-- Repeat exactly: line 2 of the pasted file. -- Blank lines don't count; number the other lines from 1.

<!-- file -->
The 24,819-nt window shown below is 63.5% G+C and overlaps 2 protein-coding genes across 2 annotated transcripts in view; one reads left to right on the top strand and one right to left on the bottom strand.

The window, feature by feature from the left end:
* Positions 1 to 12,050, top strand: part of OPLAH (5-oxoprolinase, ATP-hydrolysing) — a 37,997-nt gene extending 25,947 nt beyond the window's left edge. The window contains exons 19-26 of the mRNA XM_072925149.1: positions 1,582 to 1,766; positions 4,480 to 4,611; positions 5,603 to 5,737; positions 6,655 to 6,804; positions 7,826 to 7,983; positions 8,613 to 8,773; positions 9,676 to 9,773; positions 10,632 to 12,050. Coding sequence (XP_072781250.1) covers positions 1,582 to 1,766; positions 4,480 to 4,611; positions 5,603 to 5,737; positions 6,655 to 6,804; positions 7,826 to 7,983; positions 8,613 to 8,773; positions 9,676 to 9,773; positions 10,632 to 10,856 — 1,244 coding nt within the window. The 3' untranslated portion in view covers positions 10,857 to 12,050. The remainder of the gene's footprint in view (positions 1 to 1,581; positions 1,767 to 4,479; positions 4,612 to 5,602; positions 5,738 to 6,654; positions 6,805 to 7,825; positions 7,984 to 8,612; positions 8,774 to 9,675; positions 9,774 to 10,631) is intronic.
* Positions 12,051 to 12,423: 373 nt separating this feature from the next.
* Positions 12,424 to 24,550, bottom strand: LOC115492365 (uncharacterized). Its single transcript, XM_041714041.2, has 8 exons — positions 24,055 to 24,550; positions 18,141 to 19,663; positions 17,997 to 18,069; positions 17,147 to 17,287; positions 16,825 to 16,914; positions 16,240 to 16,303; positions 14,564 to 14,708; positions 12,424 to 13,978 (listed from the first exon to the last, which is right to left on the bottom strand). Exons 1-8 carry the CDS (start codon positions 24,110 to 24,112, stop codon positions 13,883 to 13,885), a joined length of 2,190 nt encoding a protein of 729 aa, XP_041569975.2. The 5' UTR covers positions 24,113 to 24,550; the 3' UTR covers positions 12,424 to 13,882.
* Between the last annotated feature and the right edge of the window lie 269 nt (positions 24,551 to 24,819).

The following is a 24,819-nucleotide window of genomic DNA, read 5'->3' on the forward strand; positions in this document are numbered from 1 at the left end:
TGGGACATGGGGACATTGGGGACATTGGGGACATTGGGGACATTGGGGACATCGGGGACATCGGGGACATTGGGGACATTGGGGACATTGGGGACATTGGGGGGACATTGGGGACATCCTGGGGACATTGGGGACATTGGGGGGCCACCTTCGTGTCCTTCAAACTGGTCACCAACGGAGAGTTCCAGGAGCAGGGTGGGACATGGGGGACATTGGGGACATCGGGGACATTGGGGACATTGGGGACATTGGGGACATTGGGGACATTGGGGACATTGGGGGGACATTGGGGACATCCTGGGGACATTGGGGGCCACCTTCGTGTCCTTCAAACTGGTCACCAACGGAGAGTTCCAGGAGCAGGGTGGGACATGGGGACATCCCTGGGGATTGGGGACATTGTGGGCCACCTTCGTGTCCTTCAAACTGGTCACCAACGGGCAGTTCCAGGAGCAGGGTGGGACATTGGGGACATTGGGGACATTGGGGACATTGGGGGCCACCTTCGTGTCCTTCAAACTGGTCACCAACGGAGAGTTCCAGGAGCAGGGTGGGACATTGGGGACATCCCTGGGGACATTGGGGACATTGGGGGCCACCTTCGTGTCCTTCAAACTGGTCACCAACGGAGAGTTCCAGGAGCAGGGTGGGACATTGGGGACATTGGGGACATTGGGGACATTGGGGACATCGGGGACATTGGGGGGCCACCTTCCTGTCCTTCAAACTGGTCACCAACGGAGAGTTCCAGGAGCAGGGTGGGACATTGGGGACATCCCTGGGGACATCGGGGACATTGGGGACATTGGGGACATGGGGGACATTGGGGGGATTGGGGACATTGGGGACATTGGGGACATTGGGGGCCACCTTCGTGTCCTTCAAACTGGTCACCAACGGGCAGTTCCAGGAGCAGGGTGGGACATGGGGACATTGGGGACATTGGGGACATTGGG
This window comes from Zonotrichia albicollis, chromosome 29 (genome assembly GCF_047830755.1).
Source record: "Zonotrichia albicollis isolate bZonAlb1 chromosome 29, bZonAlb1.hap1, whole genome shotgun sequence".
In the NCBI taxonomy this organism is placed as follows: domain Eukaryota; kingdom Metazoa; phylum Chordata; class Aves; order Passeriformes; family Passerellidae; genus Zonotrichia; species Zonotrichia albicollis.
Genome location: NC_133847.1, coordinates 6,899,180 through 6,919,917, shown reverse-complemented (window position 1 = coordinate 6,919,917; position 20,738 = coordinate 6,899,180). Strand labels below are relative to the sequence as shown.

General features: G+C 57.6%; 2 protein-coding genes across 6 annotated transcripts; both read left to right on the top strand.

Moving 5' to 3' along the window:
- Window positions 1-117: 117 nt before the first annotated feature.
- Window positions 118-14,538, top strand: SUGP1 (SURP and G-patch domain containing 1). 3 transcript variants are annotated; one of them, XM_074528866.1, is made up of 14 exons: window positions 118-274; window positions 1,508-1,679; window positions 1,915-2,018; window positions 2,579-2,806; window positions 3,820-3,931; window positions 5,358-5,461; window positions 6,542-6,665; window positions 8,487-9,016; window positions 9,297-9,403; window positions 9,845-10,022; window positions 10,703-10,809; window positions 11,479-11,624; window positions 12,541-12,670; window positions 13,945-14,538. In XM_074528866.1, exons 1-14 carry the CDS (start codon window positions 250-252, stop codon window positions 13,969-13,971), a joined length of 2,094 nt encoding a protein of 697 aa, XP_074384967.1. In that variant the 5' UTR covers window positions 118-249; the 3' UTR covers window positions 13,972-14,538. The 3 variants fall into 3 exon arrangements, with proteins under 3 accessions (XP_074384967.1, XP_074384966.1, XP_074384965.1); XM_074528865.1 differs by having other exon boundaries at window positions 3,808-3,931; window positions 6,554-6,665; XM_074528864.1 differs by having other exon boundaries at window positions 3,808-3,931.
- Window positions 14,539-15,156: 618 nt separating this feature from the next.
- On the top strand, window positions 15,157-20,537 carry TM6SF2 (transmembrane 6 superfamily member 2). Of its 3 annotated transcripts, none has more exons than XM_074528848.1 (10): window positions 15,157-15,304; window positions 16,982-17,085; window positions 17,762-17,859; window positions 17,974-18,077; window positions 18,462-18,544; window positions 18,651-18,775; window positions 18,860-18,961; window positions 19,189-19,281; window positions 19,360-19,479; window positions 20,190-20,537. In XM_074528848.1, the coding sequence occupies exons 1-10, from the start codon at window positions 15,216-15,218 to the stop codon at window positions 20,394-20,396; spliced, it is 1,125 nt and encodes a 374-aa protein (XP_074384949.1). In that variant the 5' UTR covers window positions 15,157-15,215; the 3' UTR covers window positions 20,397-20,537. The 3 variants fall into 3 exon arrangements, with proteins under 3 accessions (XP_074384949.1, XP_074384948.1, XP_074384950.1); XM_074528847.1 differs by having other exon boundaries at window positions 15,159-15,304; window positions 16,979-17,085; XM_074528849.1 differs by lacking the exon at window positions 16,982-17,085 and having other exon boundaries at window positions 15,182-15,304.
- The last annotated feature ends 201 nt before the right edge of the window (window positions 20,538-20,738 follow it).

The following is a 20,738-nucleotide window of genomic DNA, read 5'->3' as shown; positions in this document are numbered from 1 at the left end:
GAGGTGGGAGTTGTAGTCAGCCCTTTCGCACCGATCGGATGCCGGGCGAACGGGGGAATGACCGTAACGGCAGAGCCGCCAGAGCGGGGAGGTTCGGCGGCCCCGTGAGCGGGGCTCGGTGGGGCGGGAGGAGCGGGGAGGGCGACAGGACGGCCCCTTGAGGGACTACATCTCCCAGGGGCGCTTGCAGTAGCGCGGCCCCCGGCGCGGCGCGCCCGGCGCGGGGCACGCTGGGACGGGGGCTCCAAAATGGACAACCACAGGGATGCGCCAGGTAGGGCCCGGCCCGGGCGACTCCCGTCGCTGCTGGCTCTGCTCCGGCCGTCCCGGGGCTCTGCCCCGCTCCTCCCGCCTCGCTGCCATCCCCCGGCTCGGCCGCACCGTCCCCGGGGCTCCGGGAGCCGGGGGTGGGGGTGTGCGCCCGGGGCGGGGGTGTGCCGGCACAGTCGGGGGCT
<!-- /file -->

The window, feature by feature from the left end: